3. Results and Discussion

3.1. Production and Characterization of Bioactive Glasses

The two compositions studied (45S5 and 45S5.5Li) were easily fused, producing homogeneous, colorless, and bubble-free glasses. Figure S1 shows X-ray diffractograms of the 45S5 and 45S5.5Li glasses. Both BGs showed the characteristic signal associated with the amorphous structure of a glass. The study by SEM showed a homogeneous distribution of microparticles <5 µm (Figure S2). The final composition of the as-prepared BGs (obtained by Inductively Coupled Plasma Mass Spectrometry chemical analysis) is given in Table S2. In the present study, the experimental compositions of the glass were close to the expected theoretical values, indicating that the glass network structure was formed as expected. The substitution of Na2O by Li2O was done on a wt % basis rather than the more appropriate mol % basis, to be able to compare the results with those of a previous study [34]. It has been shown, both theoretically and experimentally, that the partial substitution of Na2O for Li2O on a molar basis in a 45S5 glass favors the compaction of the glass matrix because the smaller ionic radius of Li+ (76 pm vs. 102 pm of Na+) and the greater tendency to form covalent Li-oxygen bonds determine the increase in oxygen density, defined as the concentration of oxygen atoms per volume unit of glass matrix [33,41,44]. The higher density of oxygen observed in glasses with Li2O content make the silicate network more compact, thus modifying the reactivity of the glass, reducing its solubility with the consequent reduction in the release of ions and delaying the formation of the apatite layer [33].
In a recent publication, Maçon et al [45]. have shown that when lithium citrate was used as the Li precursor, mesoporous glass containing Li as a network modifier was obtained, whereas the use of lithium nitrate produced a relatively dense glass-ceramic with the presence of lithium metasilicate, as shown by X-ray diffraction, magic angle spinning–solid state nuclear magnetic resonance (MAS NMR) spectroscopy, and nitrogen sorption data. Both glass and glass-ceramic released silica and Li+ ions in culture media, but the release rate was lower for the glass-ceramic. Both samples did not affect chondrocyte viability and proliferation [45].

3.2. Study of the Angiogenic Effects In Vitro

3.2.1. Culture Media Enriched with Ionic Dissolution Products from Bioactive Glasses

Table 1 shows the ionic concentration of the culture media used in the different assays performed to evaluate the angiogenic effects in vitro. The concentration of Li+ released from 45S5.5Li microparticles is in agreement with the findings of Miguez-Pacheco et al. who used glass-ceramic scaffolds derived from the glass 45S5 with 2.5 and 5 wt % of Li2O incubated in SBF [34]. Similar results have been recently obtained in our laboratory when incubating glass-ceramic scaffolds derived from the glass 45S5.5Li in M199 medium. It is important to note that the concentration of Li+ released from the previously mentioned biomaterials is below the reported reference values at which cytotoxic effects are apparent (5–25 mmol) [18,24,46,47,48]. However, Bruckner et al. observed a higher release of Li+ (5.5 mmol) from microparticles (<38 µm or 300–500 µm) of the glass 45S5 with 12.2% in moles of Li2O incubated for 72 h in Tris buffer [33].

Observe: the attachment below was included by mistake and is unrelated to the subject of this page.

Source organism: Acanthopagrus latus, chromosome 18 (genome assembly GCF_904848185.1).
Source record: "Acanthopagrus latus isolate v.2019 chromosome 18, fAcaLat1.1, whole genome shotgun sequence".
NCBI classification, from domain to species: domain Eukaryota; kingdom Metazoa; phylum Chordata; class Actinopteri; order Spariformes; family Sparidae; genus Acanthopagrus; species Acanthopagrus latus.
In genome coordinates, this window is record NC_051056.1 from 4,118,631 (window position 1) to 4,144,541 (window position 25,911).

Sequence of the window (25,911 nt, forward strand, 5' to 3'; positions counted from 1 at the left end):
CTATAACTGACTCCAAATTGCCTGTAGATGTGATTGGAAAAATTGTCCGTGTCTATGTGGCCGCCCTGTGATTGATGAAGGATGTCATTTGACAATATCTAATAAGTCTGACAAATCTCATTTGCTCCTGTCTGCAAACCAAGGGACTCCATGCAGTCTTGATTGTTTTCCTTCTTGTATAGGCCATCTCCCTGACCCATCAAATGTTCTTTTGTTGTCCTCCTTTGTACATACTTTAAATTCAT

3.2.2. Proliferation Assay

Figure 1 shows that the greatest proliferative response of human umbilical vein endothelial cells (HUVECs) was observed with the use of the M199 medium supplemented with bFGF (M199 + bFGF). In addition, as compared to the negative control (M199) and the M199 medium supplemented with the ionic dissolution products released from 45S5 (M199 + 45S5), at 48 h post-stimulation a statistically significant increase was observed in the proliferation of HUVECs treated with the ionic dissolution products from 45S5.5Li (M199 + 45S5.5Li).
To determine whether the presence of Li+ in the M199 medium enriched with the ionic dissolution products from 45S5.5Li (M199 + 45S5.5Li) could account for the effect observed in the proliferative capacity of HUVECs, we performed a proliferation assay with M199 medium enriched with 0.20 mmol of LiCl. The M199 medium supplemented with 0.20 mmol LiCl stimulated the in vitro proliferation of HUVECs, with no significant differences with the response observed with M199 + 45S5.5Li (Figure 1).
Literature data have shown that in human dermal microvascular endothelial cells (HDMEC), LiCl (0.20 or 1 mmol) significantly induced cell proliferation after incubation for 24 h [24]. Considering that it has also been shown that Li+ induces the proliferation and survival of endothelial cells through the activation of the Wnt/β-catenin canonical pathway [24], in the present study, we evaluated the proliferative response of HUVECs treated with M199 + 45S5.5Li or M199 + 0.20 mmol LiCl in the presence of an inhibitor of the Wnt/β-catenin canonical pathway (quercetin 10 µM dissolved in DMSO) [24]. The use of quercetin showed 92% of inhibition of the proliferation of HUVECs treated with 0.20 mmol LiCl (Figure 1b). However, the proliferative response of HUVECs treated with M199 + 45S5.5Li decreased only by 37% in the presence of the inhibitor (Figure 1).
These observations indicate that the greater proliferation of the endothelial cells evidenced when using the ionic dissolution products of the bioactive glass 45S5.5Li (M199 + 45S5.5Li) would be due not only to the presence of Li+ in the culture medium, but also to the release of other ions with proangiogenic capacity, in particular silicon (Si). Recent studies have shown that Si ions released from silica-based ceramic materials stimulate the secretion of pro-angiogenic growth factors, the proliferation of endothelial cells in vitro, and angiogenesis in vivo [6,49,50,51].

3.2.3. Migration Assay